One of the more mysterious archeological sites in the Golan Heights region, Rujm el-Hiri is a wide series of piled stone rings that scientists have not been able to definitively date or decode since their discovery, although there are a number of theories.
The megalithic wonder consists of five circles of piled up basalt rocks surrounding a central cairn that was once a tomb before grave-robbers picked it clean. Other smaller stone lines connect the rings in places creating a seemingly more meaningful design. The central stack stands around 15 feet high, in contrast to the surrounding rings which are generally around 8 feet tall. When excavations at the site began they found that it had once contained a tomb, but that had been long since cleaned out, leaving nothing behind. With no organic data to sample, the actual age of the construction is impossible to determine, but it was likely created around 3000 BCE.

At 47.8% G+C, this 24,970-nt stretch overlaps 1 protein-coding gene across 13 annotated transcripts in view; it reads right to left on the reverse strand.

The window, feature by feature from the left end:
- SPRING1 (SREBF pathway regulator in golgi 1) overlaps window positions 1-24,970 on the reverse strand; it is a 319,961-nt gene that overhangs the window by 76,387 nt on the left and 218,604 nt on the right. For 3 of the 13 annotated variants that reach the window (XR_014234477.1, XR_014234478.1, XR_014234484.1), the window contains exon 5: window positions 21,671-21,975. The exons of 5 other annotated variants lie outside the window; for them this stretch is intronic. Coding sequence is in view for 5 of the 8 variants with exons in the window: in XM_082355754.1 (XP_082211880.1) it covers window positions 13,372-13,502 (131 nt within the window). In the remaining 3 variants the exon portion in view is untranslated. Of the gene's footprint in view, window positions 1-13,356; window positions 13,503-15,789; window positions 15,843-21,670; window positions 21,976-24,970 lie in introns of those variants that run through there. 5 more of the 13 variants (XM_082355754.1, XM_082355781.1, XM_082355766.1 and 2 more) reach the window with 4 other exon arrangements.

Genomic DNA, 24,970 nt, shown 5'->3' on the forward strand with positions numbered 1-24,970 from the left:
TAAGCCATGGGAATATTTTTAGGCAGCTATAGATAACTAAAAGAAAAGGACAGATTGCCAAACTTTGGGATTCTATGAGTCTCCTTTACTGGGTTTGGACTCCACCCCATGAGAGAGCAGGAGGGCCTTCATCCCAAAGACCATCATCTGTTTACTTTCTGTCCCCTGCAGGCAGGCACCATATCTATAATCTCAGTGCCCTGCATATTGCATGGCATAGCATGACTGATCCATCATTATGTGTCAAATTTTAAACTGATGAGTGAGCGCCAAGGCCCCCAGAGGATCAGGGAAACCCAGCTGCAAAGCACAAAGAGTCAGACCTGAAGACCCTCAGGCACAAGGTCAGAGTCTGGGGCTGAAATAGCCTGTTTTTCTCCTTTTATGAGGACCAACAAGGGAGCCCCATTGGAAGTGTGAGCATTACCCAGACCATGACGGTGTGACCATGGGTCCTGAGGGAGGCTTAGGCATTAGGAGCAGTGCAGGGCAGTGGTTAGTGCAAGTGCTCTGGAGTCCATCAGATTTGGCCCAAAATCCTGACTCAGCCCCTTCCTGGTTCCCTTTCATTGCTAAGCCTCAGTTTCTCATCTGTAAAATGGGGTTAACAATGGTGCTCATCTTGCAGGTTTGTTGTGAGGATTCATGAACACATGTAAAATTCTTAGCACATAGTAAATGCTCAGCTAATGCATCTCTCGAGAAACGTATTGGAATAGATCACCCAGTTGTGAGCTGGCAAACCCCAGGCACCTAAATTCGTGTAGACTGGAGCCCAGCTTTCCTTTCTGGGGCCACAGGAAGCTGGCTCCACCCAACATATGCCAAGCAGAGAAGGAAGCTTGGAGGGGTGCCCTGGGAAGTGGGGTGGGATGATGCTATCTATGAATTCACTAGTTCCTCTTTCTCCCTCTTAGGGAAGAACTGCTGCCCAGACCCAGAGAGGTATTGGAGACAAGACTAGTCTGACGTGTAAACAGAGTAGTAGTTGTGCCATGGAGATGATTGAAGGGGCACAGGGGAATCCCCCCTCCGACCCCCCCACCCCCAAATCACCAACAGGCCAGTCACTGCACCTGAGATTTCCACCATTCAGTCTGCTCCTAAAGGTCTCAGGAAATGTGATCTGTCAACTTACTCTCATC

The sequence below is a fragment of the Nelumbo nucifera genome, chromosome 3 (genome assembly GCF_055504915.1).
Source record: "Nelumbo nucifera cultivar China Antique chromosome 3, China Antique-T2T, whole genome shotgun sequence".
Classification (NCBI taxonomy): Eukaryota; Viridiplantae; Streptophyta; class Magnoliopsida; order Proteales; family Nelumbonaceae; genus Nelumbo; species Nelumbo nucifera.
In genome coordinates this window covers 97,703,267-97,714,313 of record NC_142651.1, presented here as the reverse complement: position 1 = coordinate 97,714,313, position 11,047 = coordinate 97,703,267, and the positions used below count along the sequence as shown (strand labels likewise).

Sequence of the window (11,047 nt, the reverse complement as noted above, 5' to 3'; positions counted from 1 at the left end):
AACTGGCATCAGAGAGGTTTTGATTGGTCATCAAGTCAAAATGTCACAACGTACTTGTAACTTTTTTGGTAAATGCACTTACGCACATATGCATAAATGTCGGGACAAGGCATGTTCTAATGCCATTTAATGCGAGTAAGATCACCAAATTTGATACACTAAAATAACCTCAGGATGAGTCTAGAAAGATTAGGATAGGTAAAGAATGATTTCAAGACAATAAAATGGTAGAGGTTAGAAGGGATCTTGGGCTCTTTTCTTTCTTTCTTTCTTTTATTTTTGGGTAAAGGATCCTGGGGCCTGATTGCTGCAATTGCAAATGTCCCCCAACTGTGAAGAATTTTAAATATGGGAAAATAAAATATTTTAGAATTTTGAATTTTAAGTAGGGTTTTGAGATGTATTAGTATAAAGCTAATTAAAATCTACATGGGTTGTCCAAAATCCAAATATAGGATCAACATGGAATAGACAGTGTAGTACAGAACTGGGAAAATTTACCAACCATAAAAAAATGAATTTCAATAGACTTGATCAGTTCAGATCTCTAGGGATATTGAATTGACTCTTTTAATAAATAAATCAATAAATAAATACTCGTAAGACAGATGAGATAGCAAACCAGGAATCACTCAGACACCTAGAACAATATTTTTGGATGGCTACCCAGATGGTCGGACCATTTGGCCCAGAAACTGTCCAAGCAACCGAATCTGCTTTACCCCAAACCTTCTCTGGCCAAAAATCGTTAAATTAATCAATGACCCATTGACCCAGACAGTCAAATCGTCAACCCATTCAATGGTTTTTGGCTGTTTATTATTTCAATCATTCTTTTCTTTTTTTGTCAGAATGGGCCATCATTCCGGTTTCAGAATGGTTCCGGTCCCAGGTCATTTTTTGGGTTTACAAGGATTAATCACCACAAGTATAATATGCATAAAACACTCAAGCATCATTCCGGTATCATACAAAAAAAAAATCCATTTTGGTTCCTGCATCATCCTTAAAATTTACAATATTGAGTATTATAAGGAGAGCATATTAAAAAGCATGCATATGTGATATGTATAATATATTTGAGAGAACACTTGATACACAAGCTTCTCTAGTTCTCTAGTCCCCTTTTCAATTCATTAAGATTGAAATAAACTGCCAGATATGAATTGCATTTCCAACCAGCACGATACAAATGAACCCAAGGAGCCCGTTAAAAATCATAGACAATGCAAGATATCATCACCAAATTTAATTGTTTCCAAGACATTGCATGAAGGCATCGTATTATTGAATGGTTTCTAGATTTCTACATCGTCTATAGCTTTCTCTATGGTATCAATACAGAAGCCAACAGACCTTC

Thought of as the sort of Stonehenge of the area, Rujm el-Hiri has no lack of theories surrounding its use. Given the tomb at its center, some researchers have theorized that the site was related to a death ritual of some kind, possibly even being a site where the dead would be laid out to be devoured by birds. Others have suggested that the formation was some kind of ancient church to megalithic gods. However the most prevalent modern theory is that the rings were used as a celestial calendar that could measure the equinoxes and assist in primitive astronomy.
Whatever the original use for the site was, its mysterious origins continue to fuel wonder and speculation to all who make the trek to the stone rings.